Muggy Weld Carb Repair


Oh the usual... I bowl, I drive around...
I had a BS38 carb that sat for a long time with water in it dissolving the float towers and seat for the needle valve. Other than this the rack was in great condition - in fact it is the first set up carbs I have personally encountered that did not have the pilot plugs drilled out yet. If the needle valve sealing surface wasn't damaged I probably would have left the towers alone, but since i was in there anyway...


Not wanting to shell out for a new rack I decided to give Muggy Weld - Superalloy 1 a try.
This a low melting solder and is intended for use on pot metal such as these carbs.
The metal must be VERY clean. I used a small burr for aluminum in a dremel to grind back all oxidization and pitting. Its imperative the base metal is clean to get a good bond.


This is where things got a little tricky. I did not have a spare carb to practice on so initially i followed the muggy weld directions. However this was a mistake. The directions i saw were prescribing the solder be used like a solder - using capillary action to wick into seams. This resulted in depositing too much solder as it kept flowing out as i tried to build it up. This was not what i needed as I had to build up material to remove it. Instead of providing widespread indirect heat to allow the solder to flow as per the instructions, i instead focused the heat in localized areas, quickly flashing the area so as not too overheat it. As soon as the flux turns brown you have hit the correct temp. Then with no flame i allowed the solder to touch the area to build up and it quickly melted. A couple quick blips with the torch to ensure the solder melted to the root material and its good to go. Needless to say, I got way too much solder on there because of the learning curve.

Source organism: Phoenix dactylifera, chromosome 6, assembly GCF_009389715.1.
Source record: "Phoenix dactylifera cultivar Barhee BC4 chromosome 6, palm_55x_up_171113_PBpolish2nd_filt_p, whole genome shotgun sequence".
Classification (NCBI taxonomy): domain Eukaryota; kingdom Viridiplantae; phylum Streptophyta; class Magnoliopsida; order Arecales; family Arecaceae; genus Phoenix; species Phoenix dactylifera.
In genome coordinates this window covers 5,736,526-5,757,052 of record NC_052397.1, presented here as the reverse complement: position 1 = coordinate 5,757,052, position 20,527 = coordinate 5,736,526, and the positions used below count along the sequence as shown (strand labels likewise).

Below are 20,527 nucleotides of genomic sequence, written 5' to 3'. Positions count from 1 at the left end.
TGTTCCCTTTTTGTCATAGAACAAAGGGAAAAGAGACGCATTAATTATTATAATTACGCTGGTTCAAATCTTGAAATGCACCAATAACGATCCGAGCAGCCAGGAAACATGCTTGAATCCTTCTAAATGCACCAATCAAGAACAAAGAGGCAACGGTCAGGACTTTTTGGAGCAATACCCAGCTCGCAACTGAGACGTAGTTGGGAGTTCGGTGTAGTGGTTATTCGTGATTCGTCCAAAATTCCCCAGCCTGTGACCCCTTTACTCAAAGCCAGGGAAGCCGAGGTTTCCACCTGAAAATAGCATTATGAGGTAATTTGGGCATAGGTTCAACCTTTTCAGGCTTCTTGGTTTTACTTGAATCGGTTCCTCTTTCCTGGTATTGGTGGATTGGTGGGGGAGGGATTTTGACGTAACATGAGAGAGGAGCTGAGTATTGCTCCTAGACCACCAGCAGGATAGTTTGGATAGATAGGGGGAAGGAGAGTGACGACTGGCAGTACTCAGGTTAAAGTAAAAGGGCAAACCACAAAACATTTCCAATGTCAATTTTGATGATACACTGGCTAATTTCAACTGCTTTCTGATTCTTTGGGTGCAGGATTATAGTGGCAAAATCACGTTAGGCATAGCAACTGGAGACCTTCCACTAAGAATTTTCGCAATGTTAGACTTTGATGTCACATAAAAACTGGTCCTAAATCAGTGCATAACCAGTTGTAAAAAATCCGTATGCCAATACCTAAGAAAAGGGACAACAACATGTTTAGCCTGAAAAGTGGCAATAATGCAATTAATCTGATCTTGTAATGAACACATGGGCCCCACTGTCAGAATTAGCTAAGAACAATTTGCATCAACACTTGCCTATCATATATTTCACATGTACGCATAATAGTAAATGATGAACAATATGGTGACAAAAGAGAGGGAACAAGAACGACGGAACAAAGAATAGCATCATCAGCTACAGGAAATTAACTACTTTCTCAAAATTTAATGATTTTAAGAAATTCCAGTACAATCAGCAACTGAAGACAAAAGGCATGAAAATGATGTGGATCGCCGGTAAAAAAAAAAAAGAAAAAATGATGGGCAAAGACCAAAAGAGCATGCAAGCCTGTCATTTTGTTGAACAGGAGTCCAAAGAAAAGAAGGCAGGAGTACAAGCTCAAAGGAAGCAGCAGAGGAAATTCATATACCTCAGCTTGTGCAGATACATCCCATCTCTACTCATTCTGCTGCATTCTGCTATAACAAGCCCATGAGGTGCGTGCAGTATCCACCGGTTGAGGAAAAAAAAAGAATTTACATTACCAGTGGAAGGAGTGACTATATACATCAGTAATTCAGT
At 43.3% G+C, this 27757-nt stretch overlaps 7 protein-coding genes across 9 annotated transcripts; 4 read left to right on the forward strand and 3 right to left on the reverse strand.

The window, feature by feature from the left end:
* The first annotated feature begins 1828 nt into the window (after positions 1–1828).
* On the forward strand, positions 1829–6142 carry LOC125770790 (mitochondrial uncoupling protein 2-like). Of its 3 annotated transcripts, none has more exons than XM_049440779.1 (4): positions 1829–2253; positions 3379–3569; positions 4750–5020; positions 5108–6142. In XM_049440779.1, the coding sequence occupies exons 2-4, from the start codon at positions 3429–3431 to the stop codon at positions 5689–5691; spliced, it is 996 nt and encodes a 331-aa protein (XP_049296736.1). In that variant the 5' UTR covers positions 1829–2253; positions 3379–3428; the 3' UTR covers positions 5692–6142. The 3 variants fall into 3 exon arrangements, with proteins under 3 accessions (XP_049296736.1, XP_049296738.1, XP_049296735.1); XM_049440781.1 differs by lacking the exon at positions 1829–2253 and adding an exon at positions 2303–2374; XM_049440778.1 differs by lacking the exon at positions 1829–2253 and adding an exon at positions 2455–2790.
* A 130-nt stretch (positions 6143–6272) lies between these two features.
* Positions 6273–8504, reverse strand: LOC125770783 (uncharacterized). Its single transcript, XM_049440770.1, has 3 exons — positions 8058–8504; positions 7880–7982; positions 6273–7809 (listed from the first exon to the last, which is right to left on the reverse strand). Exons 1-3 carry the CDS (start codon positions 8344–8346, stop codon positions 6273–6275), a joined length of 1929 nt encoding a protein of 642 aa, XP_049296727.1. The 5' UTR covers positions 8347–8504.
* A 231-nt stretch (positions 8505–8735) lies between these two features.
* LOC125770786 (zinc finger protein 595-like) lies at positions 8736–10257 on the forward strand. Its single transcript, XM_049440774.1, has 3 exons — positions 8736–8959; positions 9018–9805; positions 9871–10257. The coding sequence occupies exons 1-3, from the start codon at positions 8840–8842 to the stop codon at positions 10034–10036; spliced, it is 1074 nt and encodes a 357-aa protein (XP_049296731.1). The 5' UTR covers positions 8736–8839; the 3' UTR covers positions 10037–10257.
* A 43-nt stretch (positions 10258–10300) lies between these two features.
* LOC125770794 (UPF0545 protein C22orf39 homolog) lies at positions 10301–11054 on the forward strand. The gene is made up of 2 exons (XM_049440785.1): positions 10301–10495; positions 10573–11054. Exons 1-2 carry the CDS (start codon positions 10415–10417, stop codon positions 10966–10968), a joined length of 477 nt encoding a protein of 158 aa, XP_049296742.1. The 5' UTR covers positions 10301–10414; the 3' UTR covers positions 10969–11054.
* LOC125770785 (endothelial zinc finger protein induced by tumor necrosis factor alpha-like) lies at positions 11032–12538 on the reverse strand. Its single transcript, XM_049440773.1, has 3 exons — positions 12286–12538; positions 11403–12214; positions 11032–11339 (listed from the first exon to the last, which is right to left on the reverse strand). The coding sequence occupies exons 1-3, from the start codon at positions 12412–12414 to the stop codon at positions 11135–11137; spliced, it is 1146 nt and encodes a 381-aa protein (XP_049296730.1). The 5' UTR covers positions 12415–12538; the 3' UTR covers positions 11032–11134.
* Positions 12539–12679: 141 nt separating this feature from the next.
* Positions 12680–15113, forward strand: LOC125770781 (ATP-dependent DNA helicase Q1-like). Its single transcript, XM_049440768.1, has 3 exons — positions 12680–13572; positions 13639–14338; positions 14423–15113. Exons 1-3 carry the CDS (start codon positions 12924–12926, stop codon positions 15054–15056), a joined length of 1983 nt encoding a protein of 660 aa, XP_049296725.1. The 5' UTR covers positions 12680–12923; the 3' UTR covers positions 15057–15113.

I used a standard handheld propane torch, but one of those small soldering torches probably would have worked great.


While the carb was still hot from solder I sprayed it with a hose which removed all the flux deposits leaving shiny metal. Then came the process refining it back to something usable. I carefully ground it back using a burr in the Dremel to rough it out and then a series of files to refine the shape. I had to go back with the solder a couple times before i had enough built up. I used the other carb as a reference to mark the tower holes and drill them. I also re-tapped the valve needle hole M10-1.00


To make sure this carb didn't leak down the road I needed a good seal on the boss. I drilled out a bushing to fit on a m10-1.00 bolt. I then cut a small piece of sandpaper to fit the face of the bushing. Using a Sharpie to blacken the sealing face I then screwed in the bolt and turned the bushing with sandpaper on the boss face. This showed me any high spots which I took down further with a needle file. Once it was relatively uniform i spun the bushing repeatedly until there was no high spots - similar to lapping a valve.




The result is a fully functional carb. I was able to set the float height and I let it sit over night - No leaks! All in all it took me about 2 hours, it was rather tedious and i would rate this repair as "advanced" however it required zero special tools beyond what I already had.

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